Wednesday, August 5, 2009

Are You Writing Gibberish?

If you're not writing gibberish, perhaps you should be. A week ago I spent a day with a gang of girl poets generating new work. We each brought a prompt. Poets have mixed feelings about prompts. Some claim to be unable to write to them at all, some say if you need prompts you're not a real poet, and some, like me, love them. I like the surprise, not knowing what's coming at me. I like the pressure of writing to the clock. I find that kind of tension creative.

We did two prompts in the morning, 20 minutes each, followed by a read-around with minimal commentary. Mostly appreciative ah's and oh's. The philosophy in operation is that the poet should first have an opportunity to work through several drafts before the poem is exposed to a real critique.

We had lunch together. Then we circled up again and did three more prompts. So everyone left with 5 new drafts in progress. Not all will make it into poemdom, but a number will.

One of my favorite prompts of the day began with these words:
The sicks wry curns orthen we cow natied lay, their dis sler calay, be, wills mat takespurn withe the be cove re's ort-ache patuntroution is ay.

Huh? you ask.

The words had been tossed out by a Gibberish Generator. The prompter had put in some lines from Hamlet and then the generator did its thing. Our job was to translate the gibberish into the opening lines of a poem and go from there.

My first effort began as follows:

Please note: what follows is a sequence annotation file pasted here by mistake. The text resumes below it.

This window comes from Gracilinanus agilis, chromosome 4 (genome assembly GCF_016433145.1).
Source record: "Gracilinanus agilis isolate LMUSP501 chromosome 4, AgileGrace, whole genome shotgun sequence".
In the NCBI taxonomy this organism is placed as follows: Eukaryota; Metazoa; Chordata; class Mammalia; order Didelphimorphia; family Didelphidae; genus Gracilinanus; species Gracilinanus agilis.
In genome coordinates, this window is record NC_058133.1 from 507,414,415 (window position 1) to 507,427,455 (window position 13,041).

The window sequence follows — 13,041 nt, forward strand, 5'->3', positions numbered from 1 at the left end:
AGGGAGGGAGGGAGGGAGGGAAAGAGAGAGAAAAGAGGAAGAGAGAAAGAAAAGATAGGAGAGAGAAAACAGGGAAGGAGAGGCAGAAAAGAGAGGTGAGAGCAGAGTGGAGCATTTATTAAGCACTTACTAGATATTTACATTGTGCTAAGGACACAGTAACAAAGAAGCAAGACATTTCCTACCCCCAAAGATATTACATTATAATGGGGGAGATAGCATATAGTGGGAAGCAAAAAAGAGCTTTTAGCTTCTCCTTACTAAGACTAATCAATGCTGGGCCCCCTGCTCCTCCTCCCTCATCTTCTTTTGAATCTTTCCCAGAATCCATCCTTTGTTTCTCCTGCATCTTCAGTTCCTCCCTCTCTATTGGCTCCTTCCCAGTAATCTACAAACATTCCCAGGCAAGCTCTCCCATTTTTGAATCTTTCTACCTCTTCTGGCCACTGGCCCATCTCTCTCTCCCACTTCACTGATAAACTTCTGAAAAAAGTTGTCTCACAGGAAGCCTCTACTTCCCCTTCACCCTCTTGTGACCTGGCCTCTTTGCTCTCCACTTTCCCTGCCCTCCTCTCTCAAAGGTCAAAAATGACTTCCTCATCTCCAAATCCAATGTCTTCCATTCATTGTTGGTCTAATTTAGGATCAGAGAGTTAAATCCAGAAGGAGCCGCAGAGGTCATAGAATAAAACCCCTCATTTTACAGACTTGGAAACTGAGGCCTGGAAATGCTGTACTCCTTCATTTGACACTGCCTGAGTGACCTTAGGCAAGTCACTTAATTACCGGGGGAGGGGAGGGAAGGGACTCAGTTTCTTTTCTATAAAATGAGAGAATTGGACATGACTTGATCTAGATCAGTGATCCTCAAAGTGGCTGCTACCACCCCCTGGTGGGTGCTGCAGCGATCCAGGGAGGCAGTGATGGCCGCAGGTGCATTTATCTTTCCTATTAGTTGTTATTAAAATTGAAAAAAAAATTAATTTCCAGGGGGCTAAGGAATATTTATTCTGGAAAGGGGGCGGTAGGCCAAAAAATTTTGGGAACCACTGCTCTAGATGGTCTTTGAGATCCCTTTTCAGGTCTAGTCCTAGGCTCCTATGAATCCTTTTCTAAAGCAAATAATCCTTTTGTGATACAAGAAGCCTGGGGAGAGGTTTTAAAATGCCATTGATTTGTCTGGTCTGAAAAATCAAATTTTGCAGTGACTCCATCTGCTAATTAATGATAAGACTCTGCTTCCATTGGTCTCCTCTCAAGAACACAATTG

Six weary cornstalks with a cow nearby lying down, their distressful corn sounds and cow sounds will make spinning with the bees regarding heartache part ache, part joy.

That ended my translation part. Then I kept going from where that left off. For the sake of my discussion here, I'll just focus on the opening lines. My next draft:

Six weary cornstalks, a cow nearby,
distressful corn sounds and cow sounds
make singing with the bees regarding
heartache part ache, part joy.

"Spinning" is now "singing" and lines are emerging. Not happy with that last line. Corny. (Did I say corny?)

Next draft:

The cracking noise of corn growing
and the groans of cows make singing
with the bees regarding heartache
part ache, part joy.

One of the poets had mentioned that research has proven that corn makes noise while it's growing. That idea was floating around in my head, so I researched it. Sure enough, corn is a noisy veggie. Idea of music is developing. Now actively disliking the last line but still unable to find something better so it's just holding a place.

Next draft:

The cracking noise of corn growing
and the groans of cows, background for singing
with the bees regarding heartache.

Can't replace a line with something better? Maybe just kill it.

At this point, it's feeling like a poem may result from these efforts. I've got a full draft now, all in 3-line stanzas. No title has emerged which may mean that the poem still isn't fully in focus. I know there will be more drafts. Needless to say, without the launch pad of the gibberish, I would not have produced these lines.

Here's a link to an online Gibberish Generator:

Give it a try. Surprise yourself into a new poem.

PS: Last night as I tossed and turned, I suddenly realized that I'd allowed four -ing words into that first stanza! Four! And two as line endings. I am determined to get rid of at least three of them. More work. More fun—I love hunting for better words.

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  1. Hmmm. Write these for a week or two and you could have another book in hand!

  2. I feel like I'm watching time-lapse photography here. Thanks for sharing your process!

  3. I agree with David--I love reading about process. And somehow I love "corn sounds and cow sounds" even though you ditched it in later drafts.


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